The organization makes explicit its commitment to the development of a Trusted Digital Repository that complies with prevailing standards, policies, and practices. You may also refer to Tutorial Section 5: Challenges, Balancing Multiple Stakeholders.
- provide evidence of fundamental commitment to implementing community-agreed standards, best practices
- commit to understanding and implementing the OAIS standard
- meet national/international standards on environment
- meet or exceed community standards and share measurements with depositors
- involve external community experts in regularly validating/certifying processes and procedures
- commit to transparency and accountability in all actions
|No matter how successful an organization is at meeting the requirements for the other attributes, this is the fundamental attribute that can make or break the program. If the organization is not truly committed, the program will not thrive.|
|0101 The technological role for meeting the requirements of this attribute is to advise on the adoption of appropriate standards, recommend the means for complying with standards, respond to the demands of evolving standards and requirements, and document decisions and actions as needed in support of organizational objectives.|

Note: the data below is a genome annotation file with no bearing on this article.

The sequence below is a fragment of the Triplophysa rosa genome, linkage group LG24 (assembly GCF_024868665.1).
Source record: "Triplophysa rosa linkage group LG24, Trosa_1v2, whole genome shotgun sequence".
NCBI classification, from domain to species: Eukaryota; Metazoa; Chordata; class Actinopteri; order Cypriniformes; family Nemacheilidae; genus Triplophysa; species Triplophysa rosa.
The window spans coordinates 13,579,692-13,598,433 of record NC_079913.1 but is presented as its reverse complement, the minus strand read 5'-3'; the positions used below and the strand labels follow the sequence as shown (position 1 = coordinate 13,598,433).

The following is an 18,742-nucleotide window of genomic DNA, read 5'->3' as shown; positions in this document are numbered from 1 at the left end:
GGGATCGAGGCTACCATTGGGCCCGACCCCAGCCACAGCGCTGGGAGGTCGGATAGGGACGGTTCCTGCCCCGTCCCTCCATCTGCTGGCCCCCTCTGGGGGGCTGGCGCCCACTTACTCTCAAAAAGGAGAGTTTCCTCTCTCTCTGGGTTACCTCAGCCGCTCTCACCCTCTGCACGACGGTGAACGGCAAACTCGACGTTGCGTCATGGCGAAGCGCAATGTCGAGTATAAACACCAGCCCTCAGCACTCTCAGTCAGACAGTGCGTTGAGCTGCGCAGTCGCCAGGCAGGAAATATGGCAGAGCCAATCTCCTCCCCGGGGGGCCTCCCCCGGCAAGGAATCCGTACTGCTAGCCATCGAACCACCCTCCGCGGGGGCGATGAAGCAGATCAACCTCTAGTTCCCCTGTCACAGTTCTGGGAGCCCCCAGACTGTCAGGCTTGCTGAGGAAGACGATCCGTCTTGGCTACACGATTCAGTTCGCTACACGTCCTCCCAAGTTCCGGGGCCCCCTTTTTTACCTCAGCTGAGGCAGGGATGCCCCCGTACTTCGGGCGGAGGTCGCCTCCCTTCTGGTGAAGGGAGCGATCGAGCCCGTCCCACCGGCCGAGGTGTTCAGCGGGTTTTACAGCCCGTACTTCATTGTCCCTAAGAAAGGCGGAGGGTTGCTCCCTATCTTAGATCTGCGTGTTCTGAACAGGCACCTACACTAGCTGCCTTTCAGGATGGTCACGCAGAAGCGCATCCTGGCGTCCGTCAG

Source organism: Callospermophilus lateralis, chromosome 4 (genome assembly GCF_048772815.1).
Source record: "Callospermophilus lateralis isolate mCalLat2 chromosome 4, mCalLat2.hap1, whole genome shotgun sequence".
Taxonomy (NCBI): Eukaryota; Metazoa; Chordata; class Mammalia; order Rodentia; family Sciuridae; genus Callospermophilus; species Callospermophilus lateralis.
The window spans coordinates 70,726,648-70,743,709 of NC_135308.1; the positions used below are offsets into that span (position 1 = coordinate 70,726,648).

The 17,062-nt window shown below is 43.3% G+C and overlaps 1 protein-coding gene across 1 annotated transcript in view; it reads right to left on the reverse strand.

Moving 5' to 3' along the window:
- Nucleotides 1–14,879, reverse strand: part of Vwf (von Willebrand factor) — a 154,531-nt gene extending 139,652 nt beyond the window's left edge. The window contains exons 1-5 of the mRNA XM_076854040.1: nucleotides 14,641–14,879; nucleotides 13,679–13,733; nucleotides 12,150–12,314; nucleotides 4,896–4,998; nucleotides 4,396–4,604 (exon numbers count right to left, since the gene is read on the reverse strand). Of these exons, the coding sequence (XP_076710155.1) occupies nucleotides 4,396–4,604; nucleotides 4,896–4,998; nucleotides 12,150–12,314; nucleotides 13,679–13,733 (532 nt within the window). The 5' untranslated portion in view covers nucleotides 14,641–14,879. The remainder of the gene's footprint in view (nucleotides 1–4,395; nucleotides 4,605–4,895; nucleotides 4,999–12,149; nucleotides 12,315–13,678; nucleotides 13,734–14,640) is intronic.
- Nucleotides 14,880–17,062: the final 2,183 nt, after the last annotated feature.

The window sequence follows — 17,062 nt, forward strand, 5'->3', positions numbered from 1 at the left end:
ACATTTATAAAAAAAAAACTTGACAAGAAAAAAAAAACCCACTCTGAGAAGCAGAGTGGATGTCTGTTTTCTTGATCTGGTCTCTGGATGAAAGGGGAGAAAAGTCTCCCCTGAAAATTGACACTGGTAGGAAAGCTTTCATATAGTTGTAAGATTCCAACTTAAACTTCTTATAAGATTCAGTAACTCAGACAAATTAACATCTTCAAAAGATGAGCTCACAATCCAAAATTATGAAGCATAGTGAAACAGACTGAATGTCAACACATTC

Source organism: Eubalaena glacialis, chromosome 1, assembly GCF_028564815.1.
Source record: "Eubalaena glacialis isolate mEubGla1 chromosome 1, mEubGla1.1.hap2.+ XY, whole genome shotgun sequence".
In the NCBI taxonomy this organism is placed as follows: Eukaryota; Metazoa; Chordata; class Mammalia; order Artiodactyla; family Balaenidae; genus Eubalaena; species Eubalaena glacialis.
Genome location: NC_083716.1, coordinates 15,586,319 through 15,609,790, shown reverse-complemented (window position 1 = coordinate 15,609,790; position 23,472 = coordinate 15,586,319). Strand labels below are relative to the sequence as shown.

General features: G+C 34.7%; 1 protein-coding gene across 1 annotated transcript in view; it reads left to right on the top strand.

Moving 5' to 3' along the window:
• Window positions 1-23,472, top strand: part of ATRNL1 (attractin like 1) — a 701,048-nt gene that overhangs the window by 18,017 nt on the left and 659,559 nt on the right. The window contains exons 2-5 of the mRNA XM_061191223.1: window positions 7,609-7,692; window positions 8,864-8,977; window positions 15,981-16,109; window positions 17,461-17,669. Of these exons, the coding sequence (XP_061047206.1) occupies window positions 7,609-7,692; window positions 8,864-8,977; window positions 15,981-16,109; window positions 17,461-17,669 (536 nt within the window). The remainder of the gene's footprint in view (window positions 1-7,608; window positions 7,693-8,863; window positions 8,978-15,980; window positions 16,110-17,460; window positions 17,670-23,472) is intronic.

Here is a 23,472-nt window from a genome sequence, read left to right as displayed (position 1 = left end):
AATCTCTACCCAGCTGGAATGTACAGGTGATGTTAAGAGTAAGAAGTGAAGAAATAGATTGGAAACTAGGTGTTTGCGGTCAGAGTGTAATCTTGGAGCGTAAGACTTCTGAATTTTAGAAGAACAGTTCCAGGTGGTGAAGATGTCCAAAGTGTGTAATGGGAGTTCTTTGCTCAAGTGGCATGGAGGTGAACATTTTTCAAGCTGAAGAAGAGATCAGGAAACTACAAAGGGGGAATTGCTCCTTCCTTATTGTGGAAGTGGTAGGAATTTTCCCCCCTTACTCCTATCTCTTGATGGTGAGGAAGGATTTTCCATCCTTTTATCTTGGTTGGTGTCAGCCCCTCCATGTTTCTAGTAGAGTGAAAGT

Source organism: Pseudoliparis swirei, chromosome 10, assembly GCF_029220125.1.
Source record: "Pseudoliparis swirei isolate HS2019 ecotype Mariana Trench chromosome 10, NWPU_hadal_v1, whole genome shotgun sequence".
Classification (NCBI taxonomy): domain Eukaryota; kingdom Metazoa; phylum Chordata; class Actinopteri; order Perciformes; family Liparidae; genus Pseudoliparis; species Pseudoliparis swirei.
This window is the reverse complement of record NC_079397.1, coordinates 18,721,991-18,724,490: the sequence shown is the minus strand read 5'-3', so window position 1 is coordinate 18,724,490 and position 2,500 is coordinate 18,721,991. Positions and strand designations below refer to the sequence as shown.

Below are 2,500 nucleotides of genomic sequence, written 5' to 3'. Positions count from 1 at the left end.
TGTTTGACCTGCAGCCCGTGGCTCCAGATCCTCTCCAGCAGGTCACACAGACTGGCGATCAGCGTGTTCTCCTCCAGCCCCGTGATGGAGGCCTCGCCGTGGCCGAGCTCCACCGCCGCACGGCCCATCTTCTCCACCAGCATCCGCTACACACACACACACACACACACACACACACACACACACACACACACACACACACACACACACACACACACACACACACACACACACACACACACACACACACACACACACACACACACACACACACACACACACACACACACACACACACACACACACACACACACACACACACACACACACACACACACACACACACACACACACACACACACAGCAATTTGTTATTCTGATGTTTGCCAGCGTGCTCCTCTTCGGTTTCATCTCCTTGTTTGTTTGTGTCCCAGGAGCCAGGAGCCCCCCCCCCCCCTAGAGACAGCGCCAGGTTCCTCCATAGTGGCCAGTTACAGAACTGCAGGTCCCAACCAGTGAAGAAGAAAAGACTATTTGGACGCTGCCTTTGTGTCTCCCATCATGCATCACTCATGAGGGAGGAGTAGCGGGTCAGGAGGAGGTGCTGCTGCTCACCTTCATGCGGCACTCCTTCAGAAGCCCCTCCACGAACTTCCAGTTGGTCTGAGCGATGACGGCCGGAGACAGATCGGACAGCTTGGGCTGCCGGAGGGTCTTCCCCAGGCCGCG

|$$$$ Designating resources for digital preservation to cover, for example, staff, equipment, and storage costs is one way to demonstrate the organization’s commitment. Sustainable funding may be addressed at a later stage in the organization’s development.|
Background Note: Administrative Responsibility is distinguished from Organizational Viability. The former addresses high-level commitment to OAIS and other prevailing standards, as well as the establishment of external relationships to enable the digital preservation program. The latter addresses internal and operational aspects of the organization.
Can you find sample frameworks or policies that document an organization's commitment to digital preservation?
(Note: Organizations often post high-level policies on the Web—less so, their lower level procedures.)